But there he was Friday at the Winnipeg Blue Bombers rookie camp working to make the team as a punter like his legendary dad, Bob Cameron, who still holds the CFL record for punting yards.
"Growing up I was playing hockey, I was quarterbacking the football team, I was kicking and punting as well but I wasn't sure where it was going to lead me," he said as rookie camp wrapped up.
It landed Brett Cameron a football scholarship at the University of North Dakota, where he earned a biology degree. After three years as a starter he finished with a career punting average of 40.6 yards, leaving him tied for second-best in school history.
Now that it has led him to the Bombers, where he's even wearing his dad's old No. 6 — which the team pulled out of its unofficial retirement closet for the youngster — Brett Cameron admits it's a pretty good feeling.
And yes, he confesses, it was something he thought about a long time ago when his father was still with the Bombers.
Bob Cameron played 23 seasons in Winnipeg, wrapping up his career in 2002. The 2010 Canadian Football Hall of Fame inductee was part of three Grey Cup-winning teams and also holds the CFL record for most consecutive games played at 353.
"It's been something I've been thinking about since I was a little kid, walking around the Bomber stadium," the younger Cameron said. "I always wanted to wear No. 6 and now to get a chance to do that, it's pretty cool."
Cameron is one of three new punters the Bombers are trying out this season. Head coach Tim Burke says all three have strong enough legs to be good CFL punters but the question remains whether they can put it together in a game situation.
Mike Renaud is entering his fifth season as the team's punter. It's unclear whether the club is really shopping for a replacement or just trying to push Renaud to perform a little better.
But the three newcomers are happy to get a shot and their auditions will continue Sunday when training camp opens.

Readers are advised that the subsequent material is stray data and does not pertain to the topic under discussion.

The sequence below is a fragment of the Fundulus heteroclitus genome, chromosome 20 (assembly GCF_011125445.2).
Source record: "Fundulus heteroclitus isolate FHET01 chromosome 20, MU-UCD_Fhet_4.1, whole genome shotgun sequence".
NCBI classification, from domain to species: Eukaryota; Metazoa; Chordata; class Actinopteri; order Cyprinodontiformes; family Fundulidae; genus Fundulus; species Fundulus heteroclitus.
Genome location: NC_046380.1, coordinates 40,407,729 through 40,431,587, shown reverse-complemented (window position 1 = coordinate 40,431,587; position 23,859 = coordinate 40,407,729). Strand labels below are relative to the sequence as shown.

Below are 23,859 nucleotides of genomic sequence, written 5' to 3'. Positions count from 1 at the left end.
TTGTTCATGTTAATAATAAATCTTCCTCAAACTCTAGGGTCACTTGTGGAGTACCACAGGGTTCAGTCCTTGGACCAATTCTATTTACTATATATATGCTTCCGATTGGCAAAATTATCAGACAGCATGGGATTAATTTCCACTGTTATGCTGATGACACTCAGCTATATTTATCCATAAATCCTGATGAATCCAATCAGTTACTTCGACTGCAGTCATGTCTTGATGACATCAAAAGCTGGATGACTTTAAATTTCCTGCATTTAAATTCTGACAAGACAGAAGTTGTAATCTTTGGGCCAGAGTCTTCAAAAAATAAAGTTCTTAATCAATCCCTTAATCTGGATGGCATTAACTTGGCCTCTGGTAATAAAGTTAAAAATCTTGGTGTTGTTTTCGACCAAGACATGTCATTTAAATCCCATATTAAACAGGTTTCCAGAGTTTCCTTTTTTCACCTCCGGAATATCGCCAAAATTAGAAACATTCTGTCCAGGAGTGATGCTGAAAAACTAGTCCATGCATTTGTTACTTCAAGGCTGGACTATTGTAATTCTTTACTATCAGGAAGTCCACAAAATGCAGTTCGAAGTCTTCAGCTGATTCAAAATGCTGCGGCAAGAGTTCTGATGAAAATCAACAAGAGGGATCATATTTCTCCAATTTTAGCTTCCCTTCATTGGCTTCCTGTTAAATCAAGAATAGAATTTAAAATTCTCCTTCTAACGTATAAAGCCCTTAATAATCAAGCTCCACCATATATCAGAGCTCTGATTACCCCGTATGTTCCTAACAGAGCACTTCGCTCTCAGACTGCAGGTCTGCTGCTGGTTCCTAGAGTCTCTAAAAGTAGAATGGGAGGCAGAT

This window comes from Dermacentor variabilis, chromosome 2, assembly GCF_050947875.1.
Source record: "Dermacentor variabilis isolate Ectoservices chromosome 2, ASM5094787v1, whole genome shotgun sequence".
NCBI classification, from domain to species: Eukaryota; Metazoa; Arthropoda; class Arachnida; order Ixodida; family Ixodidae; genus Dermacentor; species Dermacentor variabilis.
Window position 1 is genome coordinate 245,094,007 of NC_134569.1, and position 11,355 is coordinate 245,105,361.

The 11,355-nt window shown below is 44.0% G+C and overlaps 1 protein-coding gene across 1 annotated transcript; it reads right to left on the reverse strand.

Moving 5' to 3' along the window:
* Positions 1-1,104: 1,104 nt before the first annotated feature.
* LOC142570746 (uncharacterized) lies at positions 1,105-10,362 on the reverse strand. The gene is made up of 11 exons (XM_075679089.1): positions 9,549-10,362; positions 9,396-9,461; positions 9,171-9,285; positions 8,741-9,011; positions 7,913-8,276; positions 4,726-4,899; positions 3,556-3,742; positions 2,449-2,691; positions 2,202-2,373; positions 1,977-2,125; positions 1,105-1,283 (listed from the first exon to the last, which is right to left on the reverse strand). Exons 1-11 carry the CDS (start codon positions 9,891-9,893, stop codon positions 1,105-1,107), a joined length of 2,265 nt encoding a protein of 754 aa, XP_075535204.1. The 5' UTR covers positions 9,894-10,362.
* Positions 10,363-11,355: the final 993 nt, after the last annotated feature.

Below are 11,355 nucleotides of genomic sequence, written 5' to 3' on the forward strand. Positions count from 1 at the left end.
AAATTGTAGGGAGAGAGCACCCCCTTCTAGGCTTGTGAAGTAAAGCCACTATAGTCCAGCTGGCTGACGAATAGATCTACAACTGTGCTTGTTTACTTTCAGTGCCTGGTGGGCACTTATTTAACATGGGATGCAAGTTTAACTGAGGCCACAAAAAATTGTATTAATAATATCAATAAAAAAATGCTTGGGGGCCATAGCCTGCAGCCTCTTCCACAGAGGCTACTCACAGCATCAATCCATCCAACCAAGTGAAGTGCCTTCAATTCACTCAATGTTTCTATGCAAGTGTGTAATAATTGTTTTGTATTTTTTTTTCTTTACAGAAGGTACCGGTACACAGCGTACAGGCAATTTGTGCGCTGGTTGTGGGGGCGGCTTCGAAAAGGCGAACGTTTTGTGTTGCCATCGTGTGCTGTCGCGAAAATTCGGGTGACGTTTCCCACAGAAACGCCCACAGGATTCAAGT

The other new punters include Australian Rules Football player Tim Hutchison and former UBC kicker Billy Pavlopoulos, who was suspended from college play after unintentionally taking a supplement that contained a banned substance.
Pavlopoulos hasn't wasted the time off, going to a development camp in Arizona to work on his technique. He knows there may be a chance the team is only trying to light a fire under Renaud.
"I know there's four guys here but that's what I liked about going to Arizona," Pavlopoulos said. "It taught me to just focus on what I'm doing individually, whether or not the team just plans to have me as a camp leg or they are planning to . . try and replace someone."
Hutchsion probably has had the biggest adjustment to make because of differences in the ball and the way it is kicked in Australia. But this is his second shot at the CFL, having tried out last season with the Toronto Argonauts.
"Our ball is a lot rounder, it's not as pointy," he said. "The point where you drop it at is more in the middle of your body.
"Here you've got to drop it outside a lot more so that took time to adjust to. Now I'm just picking up little pieces as I go."
If Hutchsion makes it, he won't be a pioneer. Josh Bartel, a former Australian Rules Football player, punted last season for the Hamilton Tiger-Cats.